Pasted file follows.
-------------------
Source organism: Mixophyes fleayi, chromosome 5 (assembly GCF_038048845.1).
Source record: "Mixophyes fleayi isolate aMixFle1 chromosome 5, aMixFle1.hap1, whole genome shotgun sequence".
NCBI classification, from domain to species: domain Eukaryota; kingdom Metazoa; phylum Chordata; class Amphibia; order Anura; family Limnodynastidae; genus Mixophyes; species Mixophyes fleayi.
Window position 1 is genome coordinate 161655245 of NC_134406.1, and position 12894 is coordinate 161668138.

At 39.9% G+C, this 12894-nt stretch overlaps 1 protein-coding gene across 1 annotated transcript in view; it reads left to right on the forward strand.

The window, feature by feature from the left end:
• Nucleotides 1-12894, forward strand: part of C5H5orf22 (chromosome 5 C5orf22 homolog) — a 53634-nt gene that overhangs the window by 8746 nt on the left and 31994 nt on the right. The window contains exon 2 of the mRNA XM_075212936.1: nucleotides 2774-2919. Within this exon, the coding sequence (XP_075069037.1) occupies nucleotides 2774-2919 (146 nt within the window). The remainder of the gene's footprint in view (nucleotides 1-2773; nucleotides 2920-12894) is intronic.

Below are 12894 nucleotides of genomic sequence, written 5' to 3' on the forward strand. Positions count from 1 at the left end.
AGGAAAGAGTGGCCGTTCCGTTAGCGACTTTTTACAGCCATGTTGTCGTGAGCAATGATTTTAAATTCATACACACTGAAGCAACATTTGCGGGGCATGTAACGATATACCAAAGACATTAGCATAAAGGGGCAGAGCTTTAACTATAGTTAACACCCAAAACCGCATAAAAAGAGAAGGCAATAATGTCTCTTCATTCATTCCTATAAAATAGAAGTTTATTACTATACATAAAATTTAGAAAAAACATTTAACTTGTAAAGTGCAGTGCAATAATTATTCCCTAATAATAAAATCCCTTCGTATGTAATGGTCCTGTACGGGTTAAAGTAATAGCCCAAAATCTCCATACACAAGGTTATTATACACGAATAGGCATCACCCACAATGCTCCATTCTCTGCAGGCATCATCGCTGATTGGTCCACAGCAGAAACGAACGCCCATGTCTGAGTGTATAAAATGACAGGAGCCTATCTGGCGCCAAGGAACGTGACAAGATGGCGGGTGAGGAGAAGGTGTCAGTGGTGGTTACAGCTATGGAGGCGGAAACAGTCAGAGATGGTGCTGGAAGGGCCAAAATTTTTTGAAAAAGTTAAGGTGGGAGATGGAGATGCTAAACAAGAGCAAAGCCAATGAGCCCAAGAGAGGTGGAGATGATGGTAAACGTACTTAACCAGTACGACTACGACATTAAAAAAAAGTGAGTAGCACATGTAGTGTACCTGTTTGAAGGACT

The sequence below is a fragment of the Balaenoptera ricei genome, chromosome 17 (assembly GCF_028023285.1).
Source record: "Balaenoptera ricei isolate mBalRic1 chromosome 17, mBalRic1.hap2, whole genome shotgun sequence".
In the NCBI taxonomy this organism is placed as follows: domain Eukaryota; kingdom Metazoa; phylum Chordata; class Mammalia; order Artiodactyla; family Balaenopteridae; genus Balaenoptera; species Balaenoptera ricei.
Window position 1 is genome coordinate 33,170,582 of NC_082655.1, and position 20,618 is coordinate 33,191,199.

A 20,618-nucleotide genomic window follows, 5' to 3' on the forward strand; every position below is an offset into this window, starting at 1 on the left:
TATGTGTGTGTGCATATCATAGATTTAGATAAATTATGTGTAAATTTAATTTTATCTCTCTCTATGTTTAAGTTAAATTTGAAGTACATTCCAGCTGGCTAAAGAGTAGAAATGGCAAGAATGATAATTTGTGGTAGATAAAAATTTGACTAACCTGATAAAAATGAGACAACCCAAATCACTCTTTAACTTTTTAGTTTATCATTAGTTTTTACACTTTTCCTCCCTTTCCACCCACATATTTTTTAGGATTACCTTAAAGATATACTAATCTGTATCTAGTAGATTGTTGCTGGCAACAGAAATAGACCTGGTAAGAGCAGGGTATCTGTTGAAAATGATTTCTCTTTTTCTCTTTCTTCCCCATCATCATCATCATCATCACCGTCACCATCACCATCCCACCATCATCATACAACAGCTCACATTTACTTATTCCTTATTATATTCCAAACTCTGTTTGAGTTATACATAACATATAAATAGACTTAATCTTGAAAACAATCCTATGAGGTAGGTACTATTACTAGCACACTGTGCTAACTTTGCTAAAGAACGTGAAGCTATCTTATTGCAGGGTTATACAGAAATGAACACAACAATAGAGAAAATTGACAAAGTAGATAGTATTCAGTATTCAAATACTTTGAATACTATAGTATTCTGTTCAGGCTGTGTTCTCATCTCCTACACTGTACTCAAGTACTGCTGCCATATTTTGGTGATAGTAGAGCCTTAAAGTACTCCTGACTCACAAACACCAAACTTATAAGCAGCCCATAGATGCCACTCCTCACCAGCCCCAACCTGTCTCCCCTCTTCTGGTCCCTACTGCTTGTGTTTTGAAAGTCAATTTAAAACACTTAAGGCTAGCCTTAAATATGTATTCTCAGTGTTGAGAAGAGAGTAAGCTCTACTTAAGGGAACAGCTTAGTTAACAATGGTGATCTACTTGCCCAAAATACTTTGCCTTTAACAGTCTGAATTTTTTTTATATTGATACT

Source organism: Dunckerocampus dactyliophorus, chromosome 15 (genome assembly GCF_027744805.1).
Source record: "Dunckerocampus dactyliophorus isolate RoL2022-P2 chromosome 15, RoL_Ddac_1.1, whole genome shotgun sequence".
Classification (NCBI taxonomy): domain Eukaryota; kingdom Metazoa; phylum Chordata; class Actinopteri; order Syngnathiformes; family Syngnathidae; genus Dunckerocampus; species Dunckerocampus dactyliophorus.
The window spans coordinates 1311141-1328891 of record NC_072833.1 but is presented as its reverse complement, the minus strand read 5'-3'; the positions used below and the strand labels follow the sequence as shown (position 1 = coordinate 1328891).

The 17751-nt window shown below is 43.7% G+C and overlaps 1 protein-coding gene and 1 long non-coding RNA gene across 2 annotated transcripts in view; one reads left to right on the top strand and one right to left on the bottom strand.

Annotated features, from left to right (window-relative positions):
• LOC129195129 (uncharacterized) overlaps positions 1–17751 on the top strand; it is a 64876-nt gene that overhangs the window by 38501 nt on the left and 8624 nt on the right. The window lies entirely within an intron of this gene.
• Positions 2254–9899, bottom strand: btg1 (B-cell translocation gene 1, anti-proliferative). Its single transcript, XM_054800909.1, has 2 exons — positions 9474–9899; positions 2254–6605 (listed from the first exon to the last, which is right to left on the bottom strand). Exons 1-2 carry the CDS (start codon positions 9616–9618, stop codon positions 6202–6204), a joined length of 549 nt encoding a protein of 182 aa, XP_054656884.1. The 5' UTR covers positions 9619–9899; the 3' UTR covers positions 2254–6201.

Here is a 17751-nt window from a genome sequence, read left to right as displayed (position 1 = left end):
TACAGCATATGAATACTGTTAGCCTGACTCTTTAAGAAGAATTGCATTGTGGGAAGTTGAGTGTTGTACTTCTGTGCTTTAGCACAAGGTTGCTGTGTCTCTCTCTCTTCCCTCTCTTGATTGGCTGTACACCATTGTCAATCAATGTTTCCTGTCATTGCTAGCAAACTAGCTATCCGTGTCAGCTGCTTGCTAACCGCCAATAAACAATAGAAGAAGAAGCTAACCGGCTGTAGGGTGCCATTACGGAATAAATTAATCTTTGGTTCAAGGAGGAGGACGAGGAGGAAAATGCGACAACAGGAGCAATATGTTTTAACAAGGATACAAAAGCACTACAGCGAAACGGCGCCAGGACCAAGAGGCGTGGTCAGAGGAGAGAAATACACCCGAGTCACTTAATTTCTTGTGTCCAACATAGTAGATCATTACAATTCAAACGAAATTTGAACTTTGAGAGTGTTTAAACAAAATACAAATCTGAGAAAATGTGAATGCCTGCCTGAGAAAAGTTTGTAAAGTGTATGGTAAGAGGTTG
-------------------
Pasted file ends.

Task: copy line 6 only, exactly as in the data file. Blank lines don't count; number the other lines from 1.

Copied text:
The window, feature by feature from the left end: